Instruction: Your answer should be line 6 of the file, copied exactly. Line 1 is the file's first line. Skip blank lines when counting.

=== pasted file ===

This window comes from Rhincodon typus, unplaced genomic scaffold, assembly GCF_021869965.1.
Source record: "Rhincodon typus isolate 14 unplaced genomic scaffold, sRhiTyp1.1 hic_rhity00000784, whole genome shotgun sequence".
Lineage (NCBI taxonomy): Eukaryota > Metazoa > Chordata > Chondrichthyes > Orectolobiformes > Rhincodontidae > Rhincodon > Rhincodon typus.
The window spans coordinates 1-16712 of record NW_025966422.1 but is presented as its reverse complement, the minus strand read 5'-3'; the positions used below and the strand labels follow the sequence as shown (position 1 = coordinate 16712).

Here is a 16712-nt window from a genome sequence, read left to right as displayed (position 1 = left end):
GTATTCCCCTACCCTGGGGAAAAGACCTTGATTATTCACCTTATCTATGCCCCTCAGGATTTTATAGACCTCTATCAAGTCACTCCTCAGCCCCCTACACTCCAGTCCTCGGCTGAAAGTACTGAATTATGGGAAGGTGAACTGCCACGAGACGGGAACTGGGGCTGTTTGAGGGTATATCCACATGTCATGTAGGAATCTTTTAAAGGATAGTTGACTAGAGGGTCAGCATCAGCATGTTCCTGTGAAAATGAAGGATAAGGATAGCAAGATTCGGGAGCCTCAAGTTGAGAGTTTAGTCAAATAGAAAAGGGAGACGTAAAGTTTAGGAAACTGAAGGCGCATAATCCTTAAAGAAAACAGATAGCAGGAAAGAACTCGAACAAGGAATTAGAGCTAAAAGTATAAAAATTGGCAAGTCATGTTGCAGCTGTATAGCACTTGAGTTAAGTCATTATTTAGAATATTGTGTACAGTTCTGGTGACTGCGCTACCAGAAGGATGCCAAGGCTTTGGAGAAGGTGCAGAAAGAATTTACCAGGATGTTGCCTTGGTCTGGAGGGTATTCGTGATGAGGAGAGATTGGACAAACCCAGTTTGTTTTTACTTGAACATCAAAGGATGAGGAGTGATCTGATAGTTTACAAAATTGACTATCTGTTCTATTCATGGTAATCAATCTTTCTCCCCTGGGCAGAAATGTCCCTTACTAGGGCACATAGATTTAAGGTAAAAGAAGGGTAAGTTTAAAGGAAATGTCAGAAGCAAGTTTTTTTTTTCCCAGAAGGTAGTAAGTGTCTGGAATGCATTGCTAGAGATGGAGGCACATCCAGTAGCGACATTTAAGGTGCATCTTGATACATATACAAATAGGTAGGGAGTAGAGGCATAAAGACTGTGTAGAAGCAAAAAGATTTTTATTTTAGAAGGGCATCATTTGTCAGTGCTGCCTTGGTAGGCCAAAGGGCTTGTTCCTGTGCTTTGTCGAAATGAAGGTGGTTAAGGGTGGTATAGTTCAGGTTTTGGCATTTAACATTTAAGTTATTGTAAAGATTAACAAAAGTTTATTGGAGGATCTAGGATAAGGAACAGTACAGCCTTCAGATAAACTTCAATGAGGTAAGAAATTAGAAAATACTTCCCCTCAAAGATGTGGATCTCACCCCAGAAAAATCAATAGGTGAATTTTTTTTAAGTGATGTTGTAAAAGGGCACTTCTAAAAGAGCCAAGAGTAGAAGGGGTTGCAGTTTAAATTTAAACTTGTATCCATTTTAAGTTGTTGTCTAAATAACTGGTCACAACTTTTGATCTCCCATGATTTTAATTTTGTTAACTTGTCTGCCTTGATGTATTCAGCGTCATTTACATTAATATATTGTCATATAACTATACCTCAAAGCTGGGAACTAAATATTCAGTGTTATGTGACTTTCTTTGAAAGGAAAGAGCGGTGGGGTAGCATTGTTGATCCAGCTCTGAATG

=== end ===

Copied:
GTATTCCCCTACCCTGGGGAAAAGACCTTGATTATTCACCTTATCTATGCCCCTCAGGATTTTATAGACCTCTATCAAGTCACTCCTCAGCCCCCTACACTCCAGTCCTCGGCTGAAAGTACTGAATTATGGGAAGGTGAACTGCCACGAGACGGGAACTGGGGCTGTTTGAGGGTATATCCACATGTCATGTAGGAATCTTTTAAAGGATAGTTGACTAGAGGGTCAGCATCAGCATGTTCCTGTGAAAATGAAGGATAAGGATAGCAAGATTCGGGAGCCTCAAGTTGAGAGTTTAGTCAAATAGAAAAGGGAGACGTAAAGTTTAGGAAACTGAAGGCGCATAATCCTTAAAGAAAACAGATAGCAGGAAAGAACTCGAACAAGGAATTAGAGCTAAAAGTATAAAAATTGGCAAGTCATGTTGCAGCTGTATAGCACTTGAGTTAAGTCATTATTTAGAATATTGTGTACAGTTCTGGTGACTGCGCTACCAGAAGGATGCCAAGGCTTTGGAGAAGGTGCAGAAAGAATTTACCAGGATGTTGCCTTGGTCTGGAGGGTATTCGTGATGAGGAGAGATTGGACAAACCCAGTTTGTTTTTACTTGAACATCAAAGGATGAGGAGTGATCTGATAGTTTACAAAATTGACTATCTGTTCTATTCATGGTAATCAATCTTTCTCCCCTGGGCAGAAATGTCCCTTACTAGGGCACATAGATTTAAGGTAAAAGAAGGGTAAGTTTAAAGGAAATGTCAGAAGCAAGTTTTTTTTTTCCCAGAAGGTAGTAAGTGTCTGGAATGCATTGCTAGAGATGGAGGCACATCCAGTAGCGACATTTAAGGTGCATCTTGATACATATACAAATAGGTAGGGAGTAGAGGCATAAAGACTGTGTAGAAGCAAAAAGATTTTTATTTTAGAAGGGCATCATTTGTCAGTGCTGCCTTGGTAGGCCAAAGGGCTTGTTCCTGTGCTTTGTCGAAATGAAGGTGGTTAAGGGTGGTATAGTTCAGGTTTTGGCATTTAACATTTAAGTTATTGTAAAGATTAACAAAAGTTTATTGGAGGATCTAGGATAAGGAACAGTACAGCCTTCAGATAAACTTCAATGAGGTAAGAAATTAGAAAATACTTCCCCTCAAAGATGTGGATCTCACCCCAGAAAAATCAATAGGTGAATTTTTTTTAAGTGATGTTGTAAAAGGGCACTTCTAAAAGAGCCAAGAGTAGAAGGGGTTGCAGTTTAAATTTAAACTTGTATCCATTTTAAGTTGTTGTCTAAATAACTGGTCACAACTTTTGATCTCCCATGATTTTAATTTTGTTAACTTGTCTGCCTTGATGTATTCAGCGTCATTTACATTAATATATTGTCATATAACTATACCTCAAAGCTGGGAACTAAATATTCAGTGTTATGTGACTTTCTTTGAAAGGAAAGAGCGGTGGGGTAGCATTGTTGATCCAGCTCTGAATG